Depending on who you listen to, our greatest fears as humans are either: terrorists, spiders, and death; or loss of identity, rejection, and humiliation. There’s not much documentation to support a collective fear of Slovakian hostels, finger-knives, the undead, mechagodzillas, videocassettes, chainsaws, birds, or demonic possession. None of us are actually scouring the pre-flight cockpit for vipers, researching indian burial protocol before breaking ground on our swimming pool, or carrying a sharpened stake to visit grandma in the cemetery. These are temporary scares that instinct and generations of natural selection have told us are not to be internalized long-term. Tensing at the sight of a snake, failing our equilibrium on the roof – these are legit situations with potential dire consequences where biology overrides experience.
It’s odd that often what we fear most are things least likely to occur. You’d have to fly in an airplane every day for 19,000 years before a statistical crash caught up with you. Swim 11 million times in the ocean before a shark bit you (with zero percent chance of resulting death). These are what we lose sleep over, yet the three leading causes of death are: tobacco, poor diet/inactivity, and alcohol. Sounds like a lovely little Tuesday evening to me.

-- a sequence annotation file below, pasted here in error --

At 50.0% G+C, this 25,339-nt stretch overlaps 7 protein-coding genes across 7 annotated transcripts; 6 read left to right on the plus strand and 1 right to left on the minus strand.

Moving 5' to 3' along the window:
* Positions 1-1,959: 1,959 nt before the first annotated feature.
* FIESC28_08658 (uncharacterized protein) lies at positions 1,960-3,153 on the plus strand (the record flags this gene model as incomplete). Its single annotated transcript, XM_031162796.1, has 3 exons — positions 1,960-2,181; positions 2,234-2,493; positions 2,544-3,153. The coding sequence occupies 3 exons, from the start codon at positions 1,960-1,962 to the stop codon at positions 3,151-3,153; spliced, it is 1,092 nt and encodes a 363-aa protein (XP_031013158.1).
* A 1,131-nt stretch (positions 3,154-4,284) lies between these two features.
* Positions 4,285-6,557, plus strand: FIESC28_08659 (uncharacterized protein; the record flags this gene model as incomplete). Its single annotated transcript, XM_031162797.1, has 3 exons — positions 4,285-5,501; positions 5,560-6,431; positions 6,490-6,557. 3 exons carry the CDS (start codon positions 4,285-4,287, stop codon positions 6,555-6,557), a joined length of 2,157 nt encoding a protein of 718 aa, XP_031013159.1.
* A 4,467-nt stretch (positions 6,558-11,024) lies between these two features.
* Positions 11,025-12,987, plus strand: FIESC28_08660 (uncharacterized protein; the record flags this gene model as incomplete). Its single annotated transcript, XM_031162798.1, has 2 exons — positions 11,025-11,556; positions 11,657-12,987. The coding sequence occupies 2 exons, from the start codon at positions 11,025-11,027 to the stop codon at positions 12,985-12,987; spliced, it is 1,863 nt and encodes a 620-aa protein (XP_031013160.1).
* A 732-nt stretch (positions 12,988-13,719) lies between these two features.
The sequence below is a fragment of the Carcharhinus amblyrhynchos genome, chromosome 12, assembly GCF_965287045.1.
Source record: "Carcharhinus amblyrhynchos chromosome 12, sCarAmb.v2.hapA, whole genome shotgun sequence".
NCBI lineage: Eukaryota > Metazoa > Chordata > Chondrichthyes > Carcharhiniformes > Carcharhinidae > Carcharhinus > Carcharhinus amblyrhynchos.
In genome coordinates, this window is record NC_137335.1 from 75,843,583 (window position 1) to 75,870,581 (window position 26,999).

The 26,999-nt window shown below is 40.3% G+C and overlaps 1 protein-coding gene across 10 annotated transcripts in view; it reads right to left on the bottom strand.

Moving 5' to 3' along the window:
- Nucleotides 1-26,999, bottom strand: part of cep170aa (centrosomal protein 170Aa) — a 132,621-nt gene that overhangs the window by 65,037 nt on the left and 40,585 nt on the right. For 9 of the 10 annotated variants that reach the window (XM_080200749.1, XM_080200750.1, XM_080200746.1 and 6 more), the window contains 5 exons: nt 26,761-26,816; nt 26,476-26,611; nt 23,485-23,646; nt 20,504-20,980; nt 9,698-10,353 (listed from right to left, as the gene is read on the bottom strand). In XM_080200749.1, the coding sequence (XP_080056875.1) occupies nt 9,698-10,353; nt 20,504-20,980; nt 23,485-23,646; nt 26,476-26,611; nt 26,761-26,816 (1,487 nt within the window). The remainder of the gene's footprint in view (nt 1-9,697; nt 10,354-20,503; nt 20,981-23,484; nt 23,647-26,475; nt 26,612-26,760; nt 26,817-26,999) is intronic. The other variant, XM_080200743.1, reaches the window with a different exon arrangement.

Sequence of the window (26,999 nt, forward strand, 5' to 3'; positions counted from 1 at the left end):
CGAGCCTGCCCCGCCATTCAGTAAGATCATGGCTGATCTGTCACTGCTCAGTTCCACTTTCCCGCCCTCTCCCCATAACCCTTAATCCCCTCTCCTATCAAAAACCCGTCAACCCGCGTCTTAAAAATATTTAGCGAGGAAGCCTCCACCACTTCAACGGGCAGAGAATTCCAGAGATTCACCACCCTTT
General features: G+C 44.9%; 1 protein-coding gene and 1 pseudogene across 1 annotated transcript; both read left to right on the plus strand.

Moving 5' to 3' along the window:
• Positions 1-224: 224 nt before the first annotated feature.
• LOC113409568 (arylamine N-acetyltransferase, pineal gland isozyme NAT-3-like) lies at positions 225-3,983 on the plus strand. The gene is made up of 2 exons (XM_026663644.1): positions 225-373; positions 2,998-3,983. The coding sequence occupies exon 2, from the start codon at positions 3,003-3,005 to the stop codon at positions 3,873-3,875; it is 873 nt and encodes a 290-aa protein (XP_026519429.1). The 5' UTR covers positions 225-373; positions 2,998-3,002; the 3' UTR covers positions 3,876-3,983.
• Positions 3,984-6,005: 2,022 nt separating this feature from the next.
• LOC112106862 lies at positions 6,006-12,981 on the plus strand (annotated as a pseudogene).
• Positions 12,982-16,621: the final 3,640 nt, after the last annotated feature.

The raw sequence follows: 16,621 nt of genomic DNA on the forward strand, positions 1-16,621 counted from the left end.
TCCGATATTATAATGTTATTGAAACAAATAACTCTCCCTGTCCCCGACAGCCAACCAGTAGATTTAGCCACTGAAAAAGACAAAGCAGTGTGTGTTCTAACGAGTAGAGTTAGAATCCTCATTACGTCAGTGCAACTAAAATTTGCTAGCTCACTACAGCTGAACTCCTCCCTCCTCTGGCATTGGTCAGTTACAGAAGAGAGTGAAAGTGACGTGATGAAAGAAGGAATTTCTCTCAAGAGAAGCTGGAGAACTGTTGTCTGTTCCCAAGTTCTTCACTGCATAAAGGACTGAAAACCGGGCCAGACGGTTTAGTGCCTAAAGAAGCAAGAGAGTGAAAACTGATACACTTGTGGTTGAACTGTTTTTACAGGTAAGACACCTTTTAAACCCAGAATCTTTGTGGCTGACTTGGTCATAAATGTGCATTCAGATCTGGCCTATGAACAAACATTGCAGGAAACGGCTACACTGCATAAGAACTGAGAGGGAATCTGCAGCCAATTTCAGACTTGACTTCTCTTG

So look for my new screenplay next summer, The Scariest Movie Ever Made. Our hero has not saved enough for retirement in spite of looming layoffs. He discovers Evil Spider-Man stole his social security number, ruined his credit rating, and is alleging molestation of his kidnapped children. Root canal is scheduled for the afternoon, and it’s an Alaskan winter with no electricity. After giving him the clap, his wife leaves him for a man with a bigger penis, about which she’s told the entire neighborhood. It climaxes with him preparing a speech full of ethnic slurs in front of al Qaeda’s top brass. Now that’s terrifying!